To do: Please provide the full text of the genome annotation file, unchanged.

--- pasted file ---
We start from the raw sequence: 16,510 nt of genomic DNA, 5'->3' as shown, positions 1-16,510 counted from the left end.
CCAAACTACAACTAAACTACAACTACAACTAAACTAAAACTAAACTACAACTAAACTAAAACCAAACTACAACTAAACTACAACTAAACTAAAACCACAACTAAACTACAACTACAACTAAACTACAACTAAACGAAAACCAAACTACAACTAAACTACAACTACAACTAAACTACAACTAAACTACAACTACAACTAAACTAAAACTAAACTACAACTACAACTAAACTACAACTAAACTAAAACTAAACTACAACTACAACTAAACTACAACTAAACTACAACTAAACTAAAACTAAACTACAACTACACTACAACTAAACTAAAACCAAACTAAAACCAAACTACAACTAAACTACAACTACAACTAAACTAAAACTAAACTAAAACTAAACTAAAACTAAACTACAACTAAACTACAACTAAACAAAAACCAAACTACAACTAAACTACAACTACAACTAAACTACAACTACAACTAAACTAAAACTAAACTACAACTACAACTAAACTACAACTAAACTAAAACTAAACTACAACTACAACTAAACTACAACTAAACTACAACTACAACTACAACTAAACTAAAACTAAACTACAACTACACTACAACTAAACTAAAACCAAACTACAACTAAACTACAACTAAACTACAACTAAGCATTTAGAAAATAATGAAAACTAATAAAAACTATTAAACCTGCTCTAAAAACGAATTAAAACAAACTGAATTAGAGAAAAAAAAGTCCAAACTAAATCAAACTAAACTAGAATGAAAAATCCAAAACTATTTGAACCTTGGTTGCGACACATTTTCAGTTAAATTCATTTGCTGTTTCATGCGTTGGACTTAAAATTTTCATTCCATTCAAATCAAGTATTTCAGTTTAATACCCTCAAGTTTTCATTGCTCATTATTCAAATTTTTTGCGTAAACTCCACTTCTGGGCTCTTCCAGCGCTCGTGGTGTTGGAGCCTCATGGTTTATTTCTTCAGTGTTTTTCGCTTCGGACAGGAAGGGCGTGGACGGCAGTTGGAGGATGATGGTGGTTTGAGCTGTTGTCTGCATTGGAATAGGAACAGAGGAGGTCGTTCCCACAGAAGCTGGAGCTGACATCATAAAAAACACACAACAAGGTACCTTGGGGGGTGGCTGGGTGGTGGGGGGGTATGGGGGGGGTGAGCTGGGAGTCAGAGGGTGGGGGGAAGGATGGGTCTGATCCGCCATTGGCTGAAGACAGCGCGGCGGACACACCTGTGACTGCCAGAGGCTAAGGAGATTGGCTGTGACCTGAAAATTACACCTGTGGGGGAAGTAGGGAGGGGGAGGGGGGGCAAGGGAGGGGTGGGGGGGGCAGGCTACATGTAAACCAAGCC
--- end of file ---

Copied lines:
We start from the raw sequence: 16,510 nt of genomic DNA, 5'->3' as shown, positions 1-16,510 counted from the left end.
CCAAACTACAACTAAACTACAACTACAACTAAACTAAAACTAAACTACAACTAAACTAAAACCAAACTACAACTAAACTACAACTAAACTAAAACCACAACTAAACTACAACTACAACTAAACTACAACTAAACGAAAACCAAACTACAACTAAACTACAACTACAACTAAACTACAACTAAACTACAACTACAACTAAACTAAAACTAAACTACAACTACAACTAAACTACAACTAAACTAAAACTAAACTACAACTACAACTAAACTACAACTAAACTACAACTAAACTAAAACTAAACTACAACTACACTACAACTAAACTAAAACCAAACTAAAACCAAACTACAACTAAACTACAACTACAACTAAACTAAAACTAAACTAAAACTAAACTAAAACTAAACTACAACTAAACTACAACTAAACAAAAACCAAACTACAACTAAACTACAACTACAACTAAACTACAACTACAACTAAACTAAAACTAAACTACAACTACAACTAAACTACAACTAAACTAAAACTAAACTACAACTACAACTAAACTACAACTAAACTACAACTACAACTACAACTAAACTAAAACTAAACTACAACTACACTACAACTAAACTAAAACCAAACTACAACTAAACTACAACTAAACTACAACTAAGCATTTAGAAAATAATGAAAACTAATAAAAACTATTAAACCTGCTCTAAAAACGAATTAAAACAAACTGAATTAGAGAAAAAAAAGTCCAAACTAAATCAAACTAAACTAGAATGAAAAATCCAAAACTATTTGAACCTTGGTTGCGACACATTTTCAGTTAAATTCATTTGCTGTTTCATGCGTTGGACTTAAAATTTTCATTCCATTCAAATCAAGTATTTCAGTTTAATACCCTCAAGTTTTCATTGCTCATTATTCAAATTTTTTGCGTAAACTCCACTTCTGGGCTCTTCCAGCGCTCGTGGTGTTGGAGCCTCATGGTTTATTTCTTCAGTGTTTTTCGCTTCGGACAGGAAGGGCGTGGACGGCAGTTGGAGGATGATGGTGGTTTGAGCTGTTGTCTGCATTGGAATAGGAACAGAGGAGGTCGTTCCCACAGAAGCTGGAGCTGACATCATAAAAAACACACAACAAGGTACCTTGGGGGGTGGCTGGGTGGTGGGGGGGTATGGGGGGGGTGAGCTGGGAGTCAGAGGGTGGGGGGAAGGATGGGTCTGATCCGCCATTGGCTGAAGACAGCGCGGCGGACACACCTGTGACTGCCAGAGGCTAAGGAGATTGGCTGTGACCTGAAAATTACACCTGTGGGGGAAGTAGGGAGGGGGAGGGGGGGCAAGGGAGGGGTGGGGGGGGCAGGCTACATGTAAACCAAGCC